The evidence still exists in the mind of the officer. He may be able to relate precisely what he observed that night out on the road with that motorist, but he may need a year to recover from his sudden illness. When the officer returns to work on the 366th day after the DUI arrest, he writes the reports, files the charges, and seeks a warrant for the motorist’s arrest. The motorist’s DUI defense attorney would file a Motion To Dismiss on grounds the charge was barred by the 1-year statute of limitations. The case would be dismissed.
Example 2: An impaired driver had an accident with only minor injuries to the occupants of the other car. The impaired driver spoke with the others at the scene and was displaying extreme and obvious signs of alcohol impairment. Empty liquor bottles were falling from the driver’s seat onto the ground. Then the impaired driver fled on foot. No one knew the fleeing driver’s name, the police found no fingerprints, and the car’s owner didn’t know the car was taken.
Four years later, the occupants of the other car spot the impaired driver, call the police, positively identify him as the driver who hit their car four years earlier and can describe in great detail the extreme alcohol intoxication the driver exhibited that night. The impaired driver is arrested and charged with DUI. But the statute of limitations for the DUI ran out two years earlier. Evidence to convict exists, the prosecution is ready, and the witnesses are present and sharp-minded, but the case is dismissed because it took longer than the law allows to file the charges.
Good DUI Defense Lawyers Leave No Stone Unturned In Your Defense
The best criminal defense lawyers, especially those who specialize in DUI defense, are energized by tough cases. DUI cases involve more technical evidence which needs to pass more preliminary tests to be admissible than almost any other type of case.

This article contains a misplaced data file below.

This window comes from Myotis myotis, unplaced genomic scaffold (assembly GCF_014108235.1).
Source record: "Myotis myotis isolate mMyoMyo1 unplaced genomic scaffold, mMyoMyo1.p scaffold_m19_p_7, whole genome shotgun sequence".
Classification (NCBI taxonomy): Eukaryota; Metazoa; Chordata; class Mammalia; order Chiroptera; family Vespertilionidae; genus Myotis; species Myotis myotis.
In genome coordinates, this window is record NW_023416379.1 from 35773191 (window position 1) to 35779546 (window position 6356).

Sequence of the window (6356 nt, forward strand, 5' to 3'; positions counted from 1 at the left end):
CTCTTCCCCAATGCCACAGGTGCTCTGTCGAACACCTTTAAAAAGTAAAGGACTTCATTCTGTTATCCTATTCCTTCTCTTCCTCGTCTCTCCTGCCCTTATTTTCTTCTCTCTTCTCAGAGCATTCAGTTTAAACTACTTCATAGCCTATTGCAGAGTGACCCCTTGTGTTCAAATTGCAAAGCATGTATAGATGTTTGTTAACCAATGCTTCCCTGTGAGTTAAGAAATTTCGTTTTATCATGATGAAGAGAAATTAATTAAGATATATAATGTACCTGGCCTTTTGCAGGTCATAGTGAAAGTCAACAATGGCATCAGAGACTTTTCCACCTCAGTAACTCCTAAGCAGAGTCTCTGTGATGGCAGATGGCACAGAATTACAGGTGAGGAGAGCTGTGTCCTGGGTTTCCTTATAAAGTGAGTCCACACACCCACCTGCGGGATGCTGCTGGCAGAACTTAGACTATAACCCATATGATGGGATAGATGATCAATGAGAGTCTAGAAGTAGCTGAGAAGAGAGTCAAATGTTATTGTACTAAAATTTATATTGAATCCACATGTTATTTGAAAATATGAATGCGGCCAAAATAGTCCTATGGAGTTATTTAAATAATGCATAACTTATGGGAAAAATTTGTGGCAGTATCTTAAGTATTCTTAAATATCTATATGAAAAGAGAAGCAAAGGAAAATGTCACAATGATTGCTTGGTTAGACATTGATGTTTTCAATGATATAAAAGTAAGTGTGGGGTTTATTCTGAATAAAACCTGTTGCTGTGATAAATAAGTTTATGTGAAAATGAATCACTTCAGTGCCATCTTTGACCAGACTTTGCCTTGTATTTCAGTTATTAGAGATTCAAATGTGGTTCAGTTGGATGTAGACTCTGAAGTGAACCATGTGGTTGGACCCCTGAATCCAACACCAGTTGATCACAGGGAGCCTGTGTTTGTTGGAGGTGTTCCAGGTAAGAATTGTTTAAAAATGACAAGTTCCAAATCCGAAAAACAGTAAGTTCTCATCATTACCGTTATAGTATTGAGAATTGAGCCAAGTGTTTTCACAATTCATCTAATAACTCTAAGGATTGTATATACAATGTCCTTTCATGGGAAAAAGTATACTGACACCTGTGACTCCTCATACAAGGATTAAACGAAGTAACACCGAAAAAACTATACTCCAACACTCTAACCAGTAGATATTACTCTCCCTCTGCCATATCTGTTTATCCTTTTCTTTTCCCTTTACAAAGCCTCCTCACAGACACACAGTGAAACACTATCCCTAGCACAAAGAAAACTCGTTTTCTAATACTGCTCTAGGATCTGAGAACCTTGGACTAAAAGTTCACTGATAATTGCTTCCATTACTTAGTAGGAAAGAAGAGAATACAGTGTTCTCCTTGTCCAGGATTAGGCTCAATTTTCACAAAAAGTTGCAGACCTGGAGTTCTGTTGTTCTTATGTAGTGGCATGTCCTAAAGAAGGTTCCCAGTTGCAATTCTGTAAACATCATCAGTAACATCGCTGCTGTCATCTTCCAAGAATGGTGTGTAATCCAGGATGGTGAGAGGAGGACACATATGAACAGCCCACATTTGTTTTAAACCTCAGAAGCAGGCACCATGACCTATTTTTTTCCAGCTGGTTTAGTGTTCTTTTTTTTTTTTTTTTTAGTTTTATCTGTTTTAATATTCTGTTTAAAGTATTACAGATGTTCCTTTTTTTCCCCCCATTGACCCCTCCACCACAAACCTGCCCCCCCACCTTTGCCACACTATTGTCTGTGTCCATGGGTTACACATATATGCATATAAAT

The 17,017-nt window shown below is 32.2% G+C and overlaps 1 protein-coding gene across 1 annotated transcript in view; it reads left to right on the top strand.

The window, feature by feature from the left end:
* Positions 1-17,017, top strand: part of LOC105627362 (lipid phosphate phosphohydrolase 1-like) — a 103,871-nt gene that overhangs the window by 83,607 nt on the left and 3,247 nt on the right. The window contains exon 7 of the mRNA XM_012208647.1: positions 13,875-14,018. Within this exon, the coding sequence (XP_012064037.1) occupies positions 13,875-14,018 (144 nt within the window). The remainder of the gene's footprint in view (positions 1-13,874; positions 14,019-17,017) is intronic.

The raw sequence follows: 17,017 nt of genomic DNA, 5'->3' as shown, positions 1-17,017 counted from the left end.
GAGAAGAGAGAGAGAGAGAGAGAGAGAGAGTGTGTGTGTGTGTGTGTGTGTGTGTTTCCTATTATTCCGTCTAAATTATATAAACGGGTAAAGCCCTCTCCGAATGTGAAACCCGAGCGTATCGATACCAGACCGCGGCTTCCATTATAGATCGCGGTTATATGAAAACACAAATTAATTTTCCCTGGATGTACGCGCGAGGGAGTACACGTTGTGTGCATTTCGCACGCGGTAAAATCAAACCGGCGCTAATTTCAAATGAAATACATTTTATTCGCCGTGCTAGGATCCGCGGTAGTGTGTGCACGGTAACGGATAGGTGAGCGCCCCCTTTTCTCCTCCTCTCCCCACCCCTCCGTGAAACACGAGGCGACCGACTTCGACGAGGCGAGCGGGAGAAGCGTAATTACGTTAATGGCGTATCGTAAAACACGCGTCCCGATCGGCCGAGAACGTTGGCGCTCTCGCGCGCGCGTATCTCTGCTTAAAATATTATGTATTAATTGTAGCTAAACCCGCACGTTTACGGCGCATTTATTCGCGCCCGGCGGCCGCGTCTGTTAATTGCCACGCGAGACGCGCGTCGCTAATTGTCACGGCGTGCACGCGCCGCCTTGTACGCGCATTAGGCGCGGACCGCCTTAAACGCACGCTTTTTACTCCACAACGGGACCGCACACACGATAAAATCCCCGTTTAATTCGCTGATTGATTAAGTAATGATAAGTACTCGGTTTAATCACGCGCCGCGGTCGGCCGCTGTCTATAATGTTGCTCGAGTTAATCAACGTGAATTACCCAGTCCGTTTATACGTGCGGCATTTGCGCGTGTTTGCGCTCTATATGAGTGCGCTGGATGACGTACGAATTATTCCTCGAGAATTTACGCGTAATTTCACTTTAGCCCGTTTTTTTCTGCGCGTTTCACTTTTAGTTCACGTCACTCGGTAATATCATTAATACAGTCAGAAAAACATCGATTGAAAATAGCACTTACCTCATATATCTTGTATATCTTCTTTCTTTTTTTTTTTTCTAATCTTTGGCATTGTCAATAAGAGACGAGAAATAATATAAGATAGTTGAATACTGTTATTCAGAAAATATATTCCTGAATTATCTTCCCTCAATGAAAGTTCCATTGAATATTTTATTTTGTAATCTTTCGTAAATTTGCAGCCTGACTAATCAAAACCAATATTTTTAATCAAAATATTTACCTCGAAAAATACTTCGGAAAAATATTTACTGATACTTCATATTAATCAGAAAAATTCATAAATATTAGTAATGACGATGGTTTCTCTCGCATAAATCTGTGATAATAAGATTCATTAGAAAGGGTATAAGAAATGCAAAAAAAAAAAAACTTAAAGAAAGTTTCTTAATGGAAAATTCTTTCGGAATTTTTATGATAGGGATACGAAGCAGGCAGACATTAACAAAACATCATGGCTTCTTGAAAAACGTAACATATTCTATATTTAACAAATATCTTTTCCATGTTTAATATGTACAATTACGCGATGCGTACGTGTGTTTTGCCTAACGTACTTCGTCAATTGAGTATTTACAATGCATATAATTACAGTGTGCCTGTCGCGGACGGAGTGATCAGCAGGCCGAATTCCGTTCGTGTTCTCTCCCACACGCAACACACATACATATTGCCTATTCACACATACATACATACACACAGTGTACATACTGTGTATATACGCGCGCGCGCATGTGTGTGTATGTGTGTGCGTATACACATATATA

Expert DUI defense lawyers need to know the difference between “reasonable suspicion” and “probable cause.” They need to understand and memorize the scientifically validated step-by-step procedure a police officer is supposed to follow when administering a Standardized Field Sobriety Test (SFST), and what road conditions, weather conditions, and lighting conditions make the test score unreliable.
DUI defense law practitioners are also experts in the Rules of Evidence. The prosecution’s evidence must comply with these demanding and specific rules before it can be used against the defendant. DUI defense lawyers can be fanatical in their study of the Rules of Evidence because keeping a harmful piece of evidence from being used against their client can mean the difference between a client living with a lifelong DUI conviction on their record or going home with a soon-to-be expunged arrest record from a dismissed DUI charge.
Tampa DUI Defense
If you are charged with DUI, call Stechschulte Nell Law immediately. We are ready to defend your case. Call 813-280-1244 for a case review.